Born: 22 April 1724
Died: 12 February 1804
Birthplace: Konigsberg, Prussia(now Kaliningrad, Russia)
Best known as: German philosopher who wrote Critique of Pure Reason
German philosopher Immanuel Kant's position as one of the greats in Western metaphysics comes from works he published late in life, including Critique of Pure Reason (1781) and The Fundamental Principles of the Metaphysics of Ethics (1785). He grew up in Königsberg and never really left home, spending most of his professional life attached to the university there as a lecturer on philosophy. His lectures made him internationally famous, and he followed an outstanding academic career with published works that became standards in Western philosophy. Kant, influenced by the works of David Hume, held that we could only know what we experience, what he called the phenomenal, and that we could never know that which is beyond experience, what he called the noumenal. In doing so, Kant ruled out the possibility of our demonstrable knowledge of God, without ruling out the existence of God. But he also argued for an absolute morality based on free will and rationality, referred to as the categorical imperative: "Act as if the maxim from which you act were to become through your will a universal law." His brilliant, sometimes impenetrable arguments about the limits of human understanding are part of the canon of Western thought. His works include Prolegomena (his 1783 attempt to better explain Critique of Pure Reason), Critique of Practical Reason (1788) and Critique of Judgment (1790).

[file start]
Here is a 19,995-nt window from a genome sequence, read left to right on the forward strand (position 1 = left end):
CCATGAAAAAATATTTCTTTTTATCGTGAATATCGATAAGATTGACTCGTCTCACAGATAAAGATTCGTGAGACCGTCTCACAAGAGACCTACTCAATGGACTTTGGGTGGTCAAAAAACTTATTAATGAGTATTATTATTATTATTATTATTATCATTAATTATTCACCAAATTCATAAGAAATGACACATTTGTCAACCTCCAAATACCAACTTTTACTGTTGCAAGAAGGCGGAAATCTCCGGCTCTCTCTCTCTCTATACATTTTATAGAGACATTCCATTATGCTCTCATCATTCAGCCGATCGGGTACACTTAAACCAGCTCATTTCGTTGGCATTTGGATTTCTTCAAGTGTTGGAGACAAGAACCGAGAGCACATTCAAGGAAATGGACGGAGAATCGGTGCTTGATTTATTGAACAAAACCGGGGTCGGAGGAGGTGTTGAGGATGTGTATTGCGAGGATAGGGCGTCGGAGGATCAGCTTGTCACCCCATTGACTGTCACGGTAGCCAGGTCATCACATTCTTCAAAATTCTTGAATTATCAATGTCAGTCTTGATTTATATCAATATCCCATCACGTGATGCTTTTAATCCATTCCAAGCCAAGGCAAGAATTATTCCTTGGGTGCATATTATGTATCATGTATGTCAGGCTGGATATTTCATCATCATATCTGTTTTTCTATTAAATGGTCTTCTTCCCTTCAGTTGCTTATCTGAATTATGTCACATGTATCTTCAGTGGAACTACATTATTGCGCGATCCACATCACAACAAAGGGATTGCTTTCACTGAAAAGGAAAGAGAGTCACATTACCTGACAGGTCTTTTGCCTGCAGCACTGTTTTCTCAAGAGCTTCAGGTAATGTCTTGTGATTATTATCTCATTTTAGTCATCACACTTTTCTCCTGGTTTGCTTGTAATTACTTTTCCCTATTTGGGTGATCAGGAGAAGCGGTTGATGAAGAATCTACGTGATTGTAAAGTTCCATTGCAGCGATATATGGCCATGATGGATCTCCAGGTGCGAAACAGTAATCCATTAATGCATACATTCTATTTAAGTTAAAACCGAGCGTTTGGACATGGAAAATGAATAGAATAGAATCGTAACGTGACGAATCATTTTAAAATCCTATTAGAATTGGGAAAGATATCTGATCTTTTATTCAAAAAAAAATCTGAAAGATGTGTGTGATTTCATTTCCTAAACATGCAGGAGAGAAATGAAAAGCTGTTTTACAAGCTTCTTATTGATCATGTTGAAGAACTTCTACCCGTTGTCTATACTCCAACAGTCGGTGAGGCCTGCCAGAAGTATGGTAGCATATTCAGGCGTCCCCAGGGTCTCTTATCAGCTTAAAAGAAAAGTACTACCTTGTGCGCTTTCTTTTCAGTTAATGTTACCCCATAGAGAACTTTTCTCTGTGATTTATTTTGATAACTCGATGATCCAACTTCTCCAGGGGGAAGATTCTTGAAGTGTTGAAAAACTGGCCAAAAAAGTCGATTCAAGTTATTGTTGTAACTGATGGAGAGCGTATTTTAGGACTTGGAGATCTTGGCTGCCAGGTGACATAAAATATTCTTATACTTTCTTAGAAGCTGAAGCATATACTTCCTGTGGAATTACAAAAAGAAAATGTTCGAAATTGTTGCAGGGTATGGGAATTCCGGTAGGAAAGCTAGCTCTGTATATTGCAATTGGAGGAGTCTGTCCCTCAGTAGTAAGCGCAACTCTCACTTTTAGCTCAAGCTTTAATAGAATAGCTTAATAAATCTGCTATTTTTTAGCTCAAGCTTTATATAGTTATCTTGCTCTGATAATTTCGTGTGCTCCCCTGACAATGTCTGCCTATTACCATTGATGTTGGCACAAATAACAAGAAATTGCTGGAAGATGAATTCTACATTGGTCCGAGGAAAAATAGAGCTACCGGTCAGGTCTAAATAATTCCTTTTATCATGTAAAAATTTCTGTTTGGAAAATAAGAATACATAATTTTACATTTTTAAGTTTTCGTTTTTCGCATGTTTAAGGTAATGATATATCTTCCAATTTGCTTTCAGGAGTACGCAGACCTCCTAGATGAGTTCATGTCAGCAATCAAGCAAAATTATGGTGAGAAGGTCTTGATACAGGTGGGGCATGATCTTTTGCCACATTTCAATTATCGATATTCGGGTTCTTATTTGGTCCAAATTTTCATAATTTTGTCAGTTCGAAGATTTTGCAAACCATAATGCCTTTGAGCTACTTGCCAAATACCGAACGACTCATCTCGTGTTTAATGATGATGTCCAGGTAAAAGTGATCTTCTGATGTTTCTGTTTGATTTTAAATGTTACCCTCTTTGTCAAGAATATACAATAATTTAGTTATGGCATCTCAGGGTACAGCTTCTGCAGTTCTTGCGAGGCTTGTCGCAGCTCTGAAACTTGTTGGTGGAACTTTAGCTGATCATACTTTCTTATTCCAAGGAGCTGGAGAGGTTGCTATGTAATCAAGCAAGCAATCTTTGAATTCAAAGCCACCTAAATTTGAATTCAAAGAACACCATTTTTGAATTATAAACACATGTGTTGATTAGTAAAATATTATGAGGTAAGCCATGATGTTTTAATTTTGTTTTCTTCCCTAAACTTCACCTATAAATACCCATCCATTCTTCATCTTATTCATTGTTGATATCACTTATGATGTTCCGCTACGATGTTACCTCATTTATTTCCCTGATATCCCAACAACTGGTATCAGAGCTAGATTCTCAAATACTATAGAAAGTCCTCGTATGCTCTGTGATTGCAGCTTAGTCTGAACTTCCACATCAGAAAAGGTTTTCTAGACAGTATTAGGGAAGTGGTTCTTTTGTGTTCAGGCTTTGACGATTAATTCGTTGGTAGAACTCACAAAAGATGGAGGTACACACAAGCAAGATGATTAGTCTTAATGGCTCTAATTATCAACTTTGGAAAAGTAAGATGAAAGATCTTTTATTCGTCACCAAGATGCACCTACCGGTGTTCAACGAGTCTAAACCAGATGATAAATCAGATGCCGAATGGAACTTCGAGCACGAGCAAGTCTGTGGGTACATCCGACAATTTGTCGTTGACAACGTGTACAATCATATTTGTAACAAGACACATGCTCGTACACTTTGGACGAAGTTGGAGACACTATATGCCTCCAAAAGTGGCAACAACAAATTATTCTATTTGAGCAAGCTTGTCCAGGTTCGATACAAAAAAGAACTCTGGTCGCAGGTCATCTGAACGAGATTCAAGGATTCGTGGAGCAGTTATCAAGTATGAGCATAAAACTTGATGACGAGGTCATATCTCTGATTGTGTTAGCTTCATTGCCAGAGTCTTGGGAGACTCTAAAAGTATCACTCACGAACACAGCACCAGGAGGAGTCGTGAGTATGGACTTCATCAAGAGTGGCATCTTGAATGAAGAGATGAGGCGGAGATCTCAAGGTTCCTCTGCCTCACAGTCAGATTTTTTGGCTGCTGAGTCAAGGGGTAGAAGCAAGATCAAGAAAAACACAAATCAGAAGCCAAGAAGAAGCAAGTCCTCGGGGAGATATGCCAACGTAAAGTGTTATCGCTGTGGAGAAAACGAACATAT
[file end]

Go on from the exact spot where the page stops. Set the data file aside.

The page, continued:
Kant’s belief that our understanding of objects would always be skewed by our limited capacity to understand can be seen in his famous quote: “Out of the crooked timber of humanity no straight thing can ever be made.”
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